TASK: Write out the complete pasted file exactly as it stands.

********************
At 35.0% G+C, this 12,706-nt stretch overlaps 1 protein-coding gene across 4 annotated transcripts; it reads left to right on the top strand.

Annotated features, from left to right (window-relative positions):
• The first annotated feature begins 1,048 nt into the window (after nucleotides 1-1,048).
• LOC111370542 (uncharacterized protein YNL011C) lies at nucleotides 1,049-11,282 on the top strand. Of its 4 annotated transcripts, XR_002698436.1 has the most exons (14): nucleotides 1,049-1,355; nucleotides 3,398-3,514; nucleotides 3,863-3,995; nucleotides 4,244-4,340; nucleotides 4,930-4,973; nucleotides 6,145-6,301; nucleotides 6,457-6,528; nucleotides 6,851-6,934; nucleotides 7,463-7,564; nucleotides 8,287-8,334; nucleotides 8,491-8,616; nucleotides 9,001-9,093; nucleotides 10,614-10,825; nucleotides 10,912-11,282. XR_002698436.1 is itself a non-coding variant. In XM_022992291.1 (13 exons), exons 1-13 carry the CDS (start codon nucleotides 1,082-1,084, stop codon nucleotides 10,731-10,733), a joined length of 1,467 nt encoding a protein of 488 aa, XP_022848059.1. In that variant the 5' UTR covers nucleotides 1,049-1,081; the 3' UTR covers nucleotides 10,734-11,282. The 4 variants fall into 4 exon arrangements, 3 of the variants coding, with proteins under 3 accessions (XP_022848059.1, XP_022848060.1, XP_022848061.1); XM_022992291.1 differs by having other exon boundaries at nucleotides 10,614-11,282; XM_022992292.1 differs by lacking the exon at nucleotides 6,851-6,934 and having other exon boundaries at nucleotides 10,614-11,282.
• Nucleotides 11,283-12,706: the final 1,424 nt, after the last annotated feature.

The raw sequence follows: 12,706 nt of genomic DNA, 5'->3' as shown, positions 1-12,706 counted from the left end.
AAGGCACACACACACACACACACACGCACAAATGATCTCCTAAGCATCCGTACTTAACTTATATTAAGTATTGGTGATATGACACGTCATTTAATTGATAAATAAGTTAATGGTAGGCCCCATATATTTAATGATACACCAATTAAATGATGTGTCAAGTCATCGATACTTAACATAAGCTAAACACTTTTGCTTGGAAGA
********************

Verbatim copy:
At 35.0% G+C, this 12,706-nt stretch overlaps 1 protein-coding gene across 4 annotated transcripts; it reads left to right on the top strand.

Annotated features, from left to right (window-relative positions):
• The first annotated feature begins 1,048 nt into the window (after nucleotides 1-1,048).
• LOC111370542 (uncharacterized protein YNL011C) lies at nucleotides 1,049-11,282 on the top strand. Of its 4 annotated transcripts, XR_002698436.1 has the most exons (14): nucleotides 1,049-1,355; nucleotides 3,398-3,514; nucleotides 3,863-3,995; nucleotides 4,244-4,340; nucleotides 4,930-4,973; nucleotides 6,145-6,301; nucleotides 6,457-6,528; nucleotides 6,851-6,934; nucleotides 7,463-7,564; nucleotides 8,287-8,334; nucleotides 8,491-8,616; nucleotides 9,001-9,093; nucleotides 10,614-10,825; nucleotides 10,912-11,282. XR_002698436.1 is itself a non-coding variant. In XM_022992291.1 (13 exons), exons 1-13 carry the CDS (start codon nucleotides 1,082-1,084, stop codon nucleotides 10,731-10,733), a joined length of 1,467 nt encoding a protein of 488 aa, XP_022848059.1. In that variant the 5' UTR covers nucleotides 1,049-1,081; the 3' UTR covers nucleotides 10,734-11,282. The 4 variants fall into 4 exon arrangements, 3 of the variants coding, with proteins under 3 accessions (XP_022848059.1, XP_022848060.1, XP_022848061.1); XM_022992291.1 differs by having other exon boundaries at nucleotides 10,614-11,282; XM_022992292.1 differs by lacking the exon at nucleotides 6,851-6,934 and having other exon boundaries at nucleotides 10,614-11,282.
• Nucleotides 11,283-12,706: the final 1,424 nt, after the last annotated feature.

The raw sequence follows: 12,706 nt of genomic DNA, 5'->3' as shown, positions 1-12,706 counted from the left end.
AAGGCACACACACACACACACACACGCACAAATGATCTCCTAAGCATCCGTACTTAACTTATATTAAGTATTGGTGATATGACACGTCATTTAATTGATAAATAAGTTAATGGTAGGCCCCATATATTTAATGATACACCAATTAAATGATGTGTCAAGTCATCGATACTTAACATAAGCTAAACACTTTTGCTTGGAAGA